Is it safe to buy a MSI 670 Power Edition OC edition?

really love that card and it goes with the theme of my rig black and blue, is it safe to buy that? I may overclock a little on it, not hardcore one though.. if not what 670 you can suggest for me, thanks
23 answers Last reply
More about safe power edition edition
  1. I have an MSI HD6850 and love it to bits. The OC editions come pre-overclocked anyway, so you probably won't need to push it further.
  2. I mean the one that has overvolting problems?
  3. cezar said:
    I mean the one that has overvolting problems?

    hey... there I'm using a MSI N660 Ti PE/OC card and yes I do find the clockspeed of the card boosting to 1189 Mhz all the time instead of the rated 1098 Mhz.Yet I haven't experienced any issues as such with this card whatsoever...
    this card stays real cool and silent and rips through any games I throw at it without any errors.
  4. As far as I know all the old PE 660ti's are still covered by MSI's warranty... think its 2 years, so your ok for that time anyway...

    ...After that its anybody's guess, Nvidia are not endorsing this design and they probably have a good reason, so after your warranty is up you may have a card that could fail fairly quickly..

    Personally I would like one of the old 660ti's, they overclock amazingly,its basically a 670! But you are taking that massive gamble... I think all the ones shipped from MSI as from now will be revised to comply with Nvidia's standards though so you may not get one of the old cards... Not sure wether or not they are recalling any from retailers.. Its a pretty confusing topic...

    I sort of blame Nvidia for basing all their upper end cards on the same chip, it was kind of asking for trouble..
  5. You only heard one story.I honestly think this is from a new batch it's because MSI is trying to keep their customers happy but NV is really bulling them about voltage locking.The issue is msi has already sold millions of these product claiming the voltage is unlocked.I can understand they had to try to do something to keep customers happy, but at the same time follow NV rule.Well this put MSI in a very bad position.Clearly it was wrong what they did.I understand why though people shouldn't be so mad at msi it's NV they should be pissed at but enough of all that talk.I don't want to get into a big debate about it.Bottom line... msi has to back up their warranty on the cards.I have two msi 670 PE not a dam thing wrong with them.I think this might be something they only did with a recent batch of the 660 ti and 660 not sure but i wouldn't return my cards even if they asked me to lol! There something bigger going on then most are catching onto but i am not going to say because i don't want to be involved. The MSI's GTX 670 Power Edition uses the famous Twin Frozr IV cooler from the MSI Lightning and comes with a large clock speed boost out of the box, making its default clock speed even higher than GTX 680 stock clocks. MSI is asking a $30 price premium for their card, which doesn't look unreasonable, given the improved cooling and higher clocks.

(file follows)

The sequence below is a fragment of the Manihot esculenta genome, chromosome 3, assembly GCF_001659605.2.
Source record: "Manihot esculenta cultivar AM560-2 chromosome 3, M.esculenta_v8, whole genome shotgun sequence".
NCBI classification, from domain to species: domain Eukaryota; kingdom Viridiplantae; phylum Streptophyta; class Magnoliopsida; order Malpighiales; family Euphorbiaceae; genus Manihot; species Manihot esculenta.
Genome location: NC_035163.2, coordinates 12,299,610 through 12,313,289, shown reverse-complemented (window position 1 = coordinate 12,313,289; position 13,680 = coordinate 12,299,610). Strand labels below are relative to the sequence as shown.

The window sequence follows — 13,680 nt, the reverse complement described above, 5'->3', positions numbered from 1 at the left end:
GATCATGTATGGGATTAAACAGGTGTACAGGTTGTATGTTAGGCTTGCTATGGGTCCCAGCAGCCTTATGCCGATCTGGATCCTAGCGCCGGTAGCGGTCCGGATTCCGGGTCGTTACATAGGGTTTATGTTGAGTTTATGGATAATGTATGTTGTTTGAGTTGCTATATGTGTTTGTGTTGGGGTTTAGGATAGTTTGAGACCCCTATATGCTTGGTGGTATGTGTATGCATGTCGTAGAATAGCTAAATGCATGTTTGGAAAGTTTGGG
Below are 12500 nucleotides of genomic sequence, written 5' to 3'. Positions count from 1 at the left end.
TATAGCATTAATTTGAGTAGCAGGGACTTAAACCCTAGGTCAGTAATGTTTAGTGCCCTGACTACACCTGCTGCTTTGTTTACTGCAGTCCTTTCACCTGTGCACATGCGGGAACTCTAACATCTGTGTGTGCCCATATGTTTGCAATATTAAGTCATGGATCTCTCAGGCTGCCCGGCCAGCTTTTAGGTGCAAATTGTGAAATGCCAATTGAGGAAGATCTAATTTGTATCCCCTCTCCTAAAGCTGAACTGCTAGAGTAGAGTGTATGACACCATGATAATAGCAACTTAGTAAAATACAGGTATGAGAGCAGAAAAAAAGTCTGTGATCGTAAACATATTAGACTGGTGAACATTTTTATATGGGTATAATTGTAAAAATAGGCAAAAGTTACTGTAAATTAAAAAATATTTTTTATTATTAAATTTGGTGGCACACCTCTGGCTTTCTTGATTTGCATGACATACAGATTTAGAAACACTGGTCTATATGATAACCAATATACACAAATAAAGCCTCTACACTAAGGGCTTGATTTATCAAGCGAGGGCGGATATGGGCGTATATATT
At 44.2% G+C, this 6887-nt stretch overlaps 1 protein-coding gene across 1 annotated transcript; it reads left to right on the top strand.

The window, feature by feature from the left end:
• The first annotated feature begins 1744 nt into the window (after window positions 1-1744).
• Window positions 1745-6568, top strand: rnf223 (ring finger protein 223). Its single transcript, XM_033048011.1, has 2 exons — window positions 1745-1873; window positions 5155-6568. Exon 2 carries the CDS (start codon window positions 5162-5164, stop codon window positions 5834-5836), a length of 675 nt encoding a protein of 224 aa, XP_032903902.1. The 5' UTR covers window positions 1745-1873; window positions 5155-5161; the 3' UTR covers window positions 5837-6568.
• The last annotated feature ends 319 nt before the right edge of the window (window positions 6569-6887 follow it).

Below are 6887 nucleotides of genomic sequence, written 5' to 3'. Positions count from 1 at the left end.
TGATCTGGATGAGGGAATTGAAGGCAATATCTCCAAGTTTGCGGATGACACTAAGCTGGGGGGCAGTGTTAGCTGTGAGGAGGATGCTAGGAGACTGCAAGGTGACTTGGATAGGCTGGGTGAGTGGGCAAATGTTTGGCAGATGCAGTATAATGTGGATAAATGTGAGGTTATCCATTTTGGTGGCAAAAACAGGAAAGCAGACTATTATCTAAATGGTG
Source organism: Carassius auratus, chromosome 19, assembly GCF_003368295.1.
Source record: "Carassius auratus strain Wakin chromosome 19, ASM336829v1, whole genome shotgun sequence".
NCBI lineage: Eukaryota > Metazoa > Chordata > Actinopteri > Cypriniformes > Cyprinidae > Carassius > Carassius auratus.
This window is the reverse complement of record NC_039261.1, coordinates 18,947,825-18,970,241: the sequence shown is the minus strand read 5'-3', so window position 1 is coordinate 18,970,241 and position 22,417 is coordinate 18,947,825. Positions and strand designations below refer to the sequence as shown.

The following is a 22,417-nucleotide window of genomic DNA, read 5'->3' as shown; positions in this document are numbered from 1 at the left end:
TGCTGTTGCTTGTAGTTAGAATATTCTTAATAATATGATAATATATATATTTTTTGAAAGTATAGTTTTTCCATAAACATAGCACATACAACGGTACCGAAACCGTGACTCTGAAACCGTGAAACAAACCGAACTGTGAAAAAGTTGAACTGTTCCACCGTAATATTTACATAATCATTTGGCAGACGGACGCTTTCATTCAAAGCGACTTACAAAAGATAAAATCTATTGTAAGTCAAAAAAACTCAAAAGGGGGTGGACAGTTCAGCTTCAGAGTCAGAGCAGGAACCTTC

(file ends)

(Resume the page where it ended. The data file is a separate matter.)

6. Do you think this is a marketing ploy bigcyco1?

    I kind of thought so myself, perhaps trying to throw some of the benchmarks a little higher than they should be? and then pretending like nothing happened when someone figures it out?

    If that's what you were talking about then I understand why you probably wouldn't want to mention it as it kind of emplies Nvidia may have been in on it...who knows..

    Im with you though I would rather have the option to choose MSI's original design, I would just like to know about it in the first place...
  7. here's the original hint right here:

    http://www.techpowerup.com/reviews/MSI/GTX_660_Ti_Power_Edition/33.html

    Quote:
    What I find surprising is that MSI's card is faster than many other GTX 660 Ti cards reviewed today even though it's running lower base and boost clocks. As you probably know, base and boost clocks on Kepler are marketing values - the actual card will run different clock speeds due to NVIDIA's Boost Clock Algorithm. It seems that MSI has added some secret sauce, no other board partner has, to their card's BIOS.


    I would imagine a simple BIOS update would "remove the sauce".

    But your talking 670 and on the 670, I would be doing the Asus DCII anyway cause its faster having hit a stable 1280 MHz OC

    http://www.guru3d.com/articles_pages/asus_geforce_gtx_670_directcu_ii_top_review,23.html
    http://www.techpowerup.com/reviews/ASUS/GeForce_GTX_670_Direct_Cu_II/33.html
  8. Im no electronics engineer, but was it not a physical hardware change that differentiates the PE cards from the rest? meaning that a BIOS update wouldn't completely fix the issue?
  9. JackNaylorPE said:
    here's the original hint right here:

    http://www.techpowerup.com/reviews/MSI/GTX_660_Ti_Power_Edition/33.html

    Quote:
    What I find surprising is that MSI's card is faster than many other GTX 660 Ti cards reviewed today even though it's running lower base and boost clocks. As you probably know, base and boost clocks on Kepler are marketing values - the actual card will run different clock speeds due to NVIDIA's Boost Clock Algorithm. It seems that MSI has added some secret sauce, no other board partner has, to their card's BIOS.


    I would imagine a simple BIOS update would "remove the sauce".

    But your talking 670 and on the 670, I would be doing the Asus DCII anyway cause its faster having hit a stable 1280 MHz OC

    http://www.guru3d.com/articles_pages/asus_geforce_gtx_670_directcu_ii_top_review,23.html
    http://www.techpowerup.com/reviews/ASUS/GeForce_GTX_670_Direct_Cu_II/33.html

    You can't find the TOP in stock any where anymore and Asus Non Top is not the same
  10. In a nutshell,what msi did is over-volting their cards by 9.3V.Other manufacturers also over-volt their cards but they in general doesn't go beyond 5.5V.
    If MSI thinks,the components they are using are able to sustain such amounts of current flow,then they're welcome to build such products and if they see it fit after testing,they can always sell them commercially.This is my personal opinion btw.